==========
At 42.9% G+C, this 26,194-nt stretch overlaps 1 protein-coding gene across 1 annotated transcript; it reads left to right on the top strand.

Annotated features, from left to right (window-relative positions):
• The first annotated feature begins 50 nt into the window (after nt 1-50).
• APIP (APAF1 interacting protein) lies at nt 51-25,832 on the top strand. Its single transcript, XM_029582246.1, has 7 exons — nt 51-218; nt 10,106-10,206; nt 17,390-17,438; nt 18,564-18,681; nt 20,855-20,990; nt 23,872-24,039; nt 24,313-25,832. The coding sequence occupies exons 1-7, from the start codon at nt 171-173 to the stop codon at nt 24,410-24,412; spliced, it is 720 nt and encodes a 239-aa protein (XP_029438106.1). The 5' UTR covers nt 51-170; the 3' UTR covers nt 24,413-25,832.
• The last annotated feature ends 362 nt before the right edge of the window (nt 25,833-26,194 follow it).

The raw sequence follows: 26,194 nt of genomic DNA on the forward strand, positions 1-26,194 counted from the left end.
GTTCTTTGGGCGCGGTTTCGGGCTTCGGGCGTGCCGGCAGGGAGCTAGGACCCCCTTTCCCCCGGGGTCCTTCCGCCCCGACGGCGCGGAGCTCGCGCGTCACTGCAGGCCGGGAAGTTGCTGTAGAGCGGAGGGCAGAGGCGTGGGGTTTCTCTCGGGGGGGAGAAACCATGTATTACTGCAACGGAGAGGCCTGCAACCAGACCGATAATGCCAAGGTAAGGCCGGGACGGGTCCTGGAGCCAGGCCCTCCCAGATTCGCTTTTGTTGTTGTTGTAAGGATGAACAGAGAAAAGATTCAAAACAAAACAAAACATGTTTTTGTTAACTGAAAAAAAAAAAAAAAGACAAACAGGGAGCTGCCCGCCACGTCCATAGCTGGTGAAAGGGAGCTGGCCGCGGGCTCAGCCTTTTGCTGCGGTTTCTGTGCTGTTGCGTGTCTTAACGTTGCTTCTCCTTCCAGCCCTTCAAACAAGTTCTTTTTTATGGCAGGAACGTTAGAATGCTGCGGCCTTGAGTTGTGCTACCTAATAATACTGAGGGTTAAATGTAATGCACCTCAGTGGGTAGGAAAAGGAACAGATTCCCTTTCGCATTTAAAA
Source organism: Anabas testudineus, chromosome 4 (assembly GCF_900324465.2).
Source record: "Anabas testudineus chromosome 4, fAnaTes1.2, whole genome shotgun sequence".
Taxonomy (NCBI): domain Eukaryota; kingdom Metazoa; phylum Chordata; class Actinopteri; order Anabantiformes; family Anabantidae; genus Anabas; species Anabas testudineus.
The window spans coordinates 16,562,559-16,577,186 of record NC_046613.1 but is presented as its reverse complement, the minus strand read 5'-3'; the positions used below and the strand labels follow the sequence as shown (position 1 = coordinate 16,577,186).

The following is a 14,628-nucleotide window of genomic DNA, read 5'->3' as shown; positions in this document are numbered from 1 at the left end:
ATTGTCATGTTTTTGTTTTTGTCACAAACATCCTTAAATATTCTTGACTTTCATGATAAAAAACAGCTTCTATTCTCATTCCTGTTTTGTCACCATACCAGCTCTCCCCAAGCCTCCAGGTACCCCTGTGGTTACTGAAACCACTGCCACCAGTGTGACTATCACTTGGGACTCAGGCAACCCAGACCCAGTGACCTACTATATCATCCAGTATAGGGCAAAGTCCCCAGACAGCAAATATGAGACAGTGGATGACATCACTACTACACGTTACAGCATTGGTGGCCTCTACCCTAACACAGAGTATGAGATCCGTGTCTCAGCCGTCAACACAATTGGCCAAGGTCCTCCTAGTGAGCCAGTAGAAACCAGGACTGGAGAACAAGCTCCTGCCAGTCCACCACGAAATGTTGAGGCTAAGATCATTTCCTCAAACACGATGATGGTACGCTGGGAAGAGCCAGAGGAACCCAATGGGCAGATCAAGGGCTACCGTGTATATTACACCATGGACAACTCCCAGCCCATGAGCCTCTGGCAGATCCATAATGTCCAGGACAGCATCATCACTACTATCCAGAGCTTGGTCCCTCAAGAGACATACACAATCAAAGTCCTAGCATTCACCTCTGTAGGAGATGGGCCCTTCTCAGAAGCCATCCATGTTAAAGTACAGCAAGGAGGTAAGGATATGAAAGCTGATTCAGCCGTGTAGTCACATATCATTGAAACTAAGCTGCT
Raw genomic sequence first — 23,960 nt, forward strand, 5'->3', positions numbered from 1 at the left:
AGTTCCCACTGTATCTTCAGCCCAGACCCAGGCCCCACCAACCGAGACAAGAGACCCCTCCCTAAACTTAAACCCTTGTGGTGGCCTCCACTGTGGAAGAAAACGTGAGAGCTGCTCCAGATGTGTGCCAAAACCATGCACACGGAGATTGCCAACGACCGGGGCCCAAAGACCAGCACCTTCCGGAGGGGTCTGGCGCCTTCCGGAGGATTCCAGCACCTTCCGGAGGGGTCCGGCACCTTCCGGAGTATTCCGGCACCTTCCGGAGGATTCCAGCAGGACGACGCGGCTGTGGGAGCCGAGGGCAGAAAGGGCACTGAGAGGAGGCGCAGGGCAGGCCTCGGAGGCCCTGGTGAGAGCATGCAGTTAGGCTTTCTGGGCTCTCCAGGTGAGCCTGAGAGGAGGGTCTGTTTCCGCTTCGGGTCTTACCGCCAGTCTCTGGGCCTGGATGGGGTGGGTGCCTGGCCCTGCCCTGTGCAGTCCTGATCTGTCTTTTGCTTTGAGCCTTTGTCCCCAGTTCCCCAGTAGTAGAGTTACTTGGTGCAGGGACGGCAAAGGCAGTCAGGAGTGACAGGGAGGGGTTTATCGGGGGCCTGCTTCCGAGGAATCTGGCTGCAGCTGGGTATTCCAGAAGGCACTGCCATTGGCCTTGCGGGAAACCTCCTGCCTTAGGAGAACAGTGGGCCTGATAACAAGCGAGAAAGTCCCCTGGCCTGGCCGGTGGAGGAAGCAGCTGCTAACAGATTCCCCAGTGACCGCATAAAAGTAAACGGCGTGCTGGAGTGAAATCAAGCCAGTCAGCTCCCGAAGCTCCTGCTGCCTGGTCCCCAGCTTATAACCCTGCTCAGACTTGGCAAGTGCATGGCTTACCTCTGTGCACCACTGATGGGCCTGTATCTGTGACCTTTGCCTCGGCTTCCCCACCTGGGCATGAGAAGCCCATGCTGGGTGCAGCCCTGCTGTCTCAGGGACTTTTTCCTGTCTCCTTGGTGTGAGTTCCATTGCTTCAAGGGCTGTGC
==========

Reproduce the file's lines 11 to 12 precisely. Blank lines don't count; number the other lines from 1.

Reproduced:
The window spans coordinates 16,562,559-16,577,186 of record NC_046613.1 but is presented as its reverse complement, the minus strand read 5'-3'; the positions used below and the strand labels follow the sequence as shown (position 1 = coordinate 16,577,186).

The following is a 14,628-nucleotide window of genomic DNA, read 5'->3' as shown; positions in this document are numbered from 1 at the left end: